|Colonization and Environment: Land Settlement Projects in Central America (UNU, 1990, 155 pages)|
|3. Colonization in Panama|
Even a brief visit to Darién reveals problems which must be considered in any programme for establishing an environmentally sound and sustainable colonization of the area.
The most outstanding problems with regard to colonization in Darién are administrative. The political indecision and the lack of co-ordination between government agencies combine to frustrate and demoralize the government officials assigned to colonization and environmental protection tasks.
Evidence of the lack of political will can be seen in various situations in the area. For example, the existence of an important natural resource area (Filo de Tallo Biosphere Reserve) with incomplete authorizing legislation is a serious oversight, especially in view of the area's function as a water source for the human population of the area. The damage done to the area before its legal status is clarified will have serious consequences in the event of lower than average rainfall in the area (as happened in 19811982).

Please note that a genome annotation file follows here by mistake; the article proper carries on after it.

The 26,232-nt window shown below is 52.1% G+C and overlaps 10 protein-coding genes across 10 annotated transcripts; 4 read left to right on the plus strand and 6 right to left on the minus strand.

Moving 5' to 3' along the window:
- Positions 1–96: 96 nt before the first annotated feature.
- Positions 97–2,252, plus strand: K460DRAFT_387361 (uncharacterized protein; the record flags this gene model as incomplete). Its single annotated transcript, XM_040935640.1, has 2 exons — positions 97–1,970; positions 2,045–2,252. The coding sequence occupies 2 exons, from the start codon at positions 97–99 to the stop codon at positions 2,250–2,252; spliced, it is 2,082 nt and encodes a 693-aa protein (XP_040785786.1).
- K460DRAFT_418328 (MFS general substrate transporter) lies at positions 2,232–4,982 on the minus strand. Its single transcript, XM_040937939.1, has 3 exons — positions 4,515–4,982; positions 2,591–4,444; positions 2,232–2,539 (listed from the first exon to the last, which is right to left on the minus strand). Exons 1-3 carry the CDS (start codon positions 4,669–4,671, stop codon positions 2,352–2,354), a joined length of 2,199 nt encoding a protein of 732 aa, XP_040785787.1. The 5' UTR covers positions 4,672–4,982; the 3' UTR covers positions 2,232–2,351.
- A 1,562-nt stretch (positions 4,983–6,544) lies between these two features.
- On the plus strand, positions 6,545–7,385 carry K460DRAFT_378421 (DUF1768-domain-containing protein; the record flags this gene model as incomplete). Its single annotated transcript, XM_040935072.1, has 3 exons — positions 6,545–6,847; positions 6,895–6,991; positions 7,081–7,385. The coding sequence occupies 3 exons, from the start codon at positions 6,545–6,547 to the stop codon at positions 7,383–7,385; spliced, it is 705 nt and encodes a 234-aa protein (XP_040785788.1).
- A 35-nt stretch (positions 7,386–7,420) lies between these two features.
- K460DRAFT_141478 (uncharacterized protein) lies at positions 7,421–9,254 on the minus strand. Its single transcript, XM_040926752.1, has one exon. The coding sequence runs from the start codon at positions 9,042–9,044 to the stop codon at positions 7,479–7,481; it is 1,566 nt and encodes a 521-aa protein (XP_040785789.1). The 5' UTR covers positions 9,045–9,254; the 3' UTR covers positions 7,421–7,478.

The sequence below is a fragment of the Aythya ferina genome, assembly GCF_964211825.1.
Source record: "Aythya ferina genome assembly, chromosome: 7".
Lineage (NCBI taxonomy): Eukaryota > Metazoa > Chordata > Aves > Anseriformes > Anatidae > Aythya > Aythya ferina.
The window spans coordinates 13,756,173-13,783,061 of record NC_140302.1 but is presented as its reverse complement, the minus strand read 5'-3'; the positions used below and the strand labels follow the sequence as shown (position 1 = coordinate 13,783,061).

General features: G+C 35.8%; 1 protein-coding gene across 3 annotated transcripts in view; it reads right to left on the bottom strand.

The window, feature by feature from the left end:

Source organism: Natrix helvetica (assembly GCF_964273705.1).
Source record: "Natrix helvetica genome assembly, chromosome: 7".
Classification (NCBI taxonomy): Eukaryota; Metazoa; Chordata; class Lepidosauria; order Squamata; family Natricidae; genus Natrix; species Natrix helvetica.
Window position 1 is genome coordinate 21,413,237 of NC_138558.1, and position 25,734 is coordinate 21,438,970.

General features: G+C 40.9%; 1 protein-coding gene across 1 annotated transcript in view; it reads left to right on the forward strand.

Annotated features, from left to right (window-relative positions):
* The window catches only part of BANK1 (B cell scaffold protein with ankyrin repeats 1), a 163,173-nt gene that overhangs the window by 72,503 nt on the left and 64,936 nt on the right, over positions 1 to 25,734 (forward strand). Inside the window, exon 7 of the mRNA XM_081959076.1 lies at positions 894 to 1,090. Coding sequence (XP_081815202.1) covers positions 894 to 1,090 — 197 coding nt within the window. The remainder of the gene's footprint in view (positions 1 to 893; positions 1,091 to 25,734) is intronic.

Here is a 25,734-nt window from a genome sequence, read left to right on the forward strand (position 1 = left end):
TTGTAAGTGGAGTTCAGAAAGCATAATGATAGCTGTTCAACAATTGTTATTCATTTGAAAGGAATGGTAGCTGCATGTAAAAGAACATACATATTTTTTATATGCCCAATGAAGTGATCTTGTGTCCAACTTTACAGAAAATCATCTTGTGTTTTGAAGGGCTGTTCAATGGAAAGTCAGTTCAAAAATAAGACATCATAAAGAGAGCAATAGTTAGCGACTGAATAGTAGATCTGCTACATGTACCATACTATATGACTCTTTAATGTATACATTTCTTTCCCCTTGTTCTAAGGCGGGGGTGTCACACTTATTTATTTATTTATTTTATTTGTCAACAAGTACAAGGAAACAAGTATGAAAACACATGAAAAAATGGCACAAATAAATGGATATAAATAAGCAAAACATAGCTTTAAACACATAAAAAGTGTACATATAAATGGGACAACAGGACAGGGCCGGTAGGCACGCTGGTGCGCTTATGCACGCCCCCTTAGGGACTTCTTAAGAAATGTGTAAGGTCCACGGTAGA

The inability to define the legal status of lands included in the Sea Level Canal decree is another example. Although the Sea Level Canal plan may not be revived, it sets a dubious precedent when Agrarian Reform officials are obligated to operate illegally and weakens the capability of the Agrarian Reform Agency of environmental and land use control through the use of land titling as an incentive. Ideally, titling and possession could be made contingent on the implementation of ecologically appropriate management strategies, but this possibility diminishes as informal, uncontrolled forms of possession proliferate.
Problems of lack of co-ordination between government agencies in part reflect the lack of definition of priorities and goals. A clear example is the mapping of land claims. Given the repercussions which arise from land tenure uncertainty, mapping of land claims is an indispensable prerequisite to an ordered process of land occupation and use. Nevertheless, the request for such a map has not generated any concrete mapping activity for several months. Similarly, technicians in the field realize the deficiency of basic data for making land use recommendations. Nevertheless, each governmental agency has an independent set of priorities which may not include the generation of information necessary to other agencies. A unified set of regional priorities would be an important step in resolving this problem.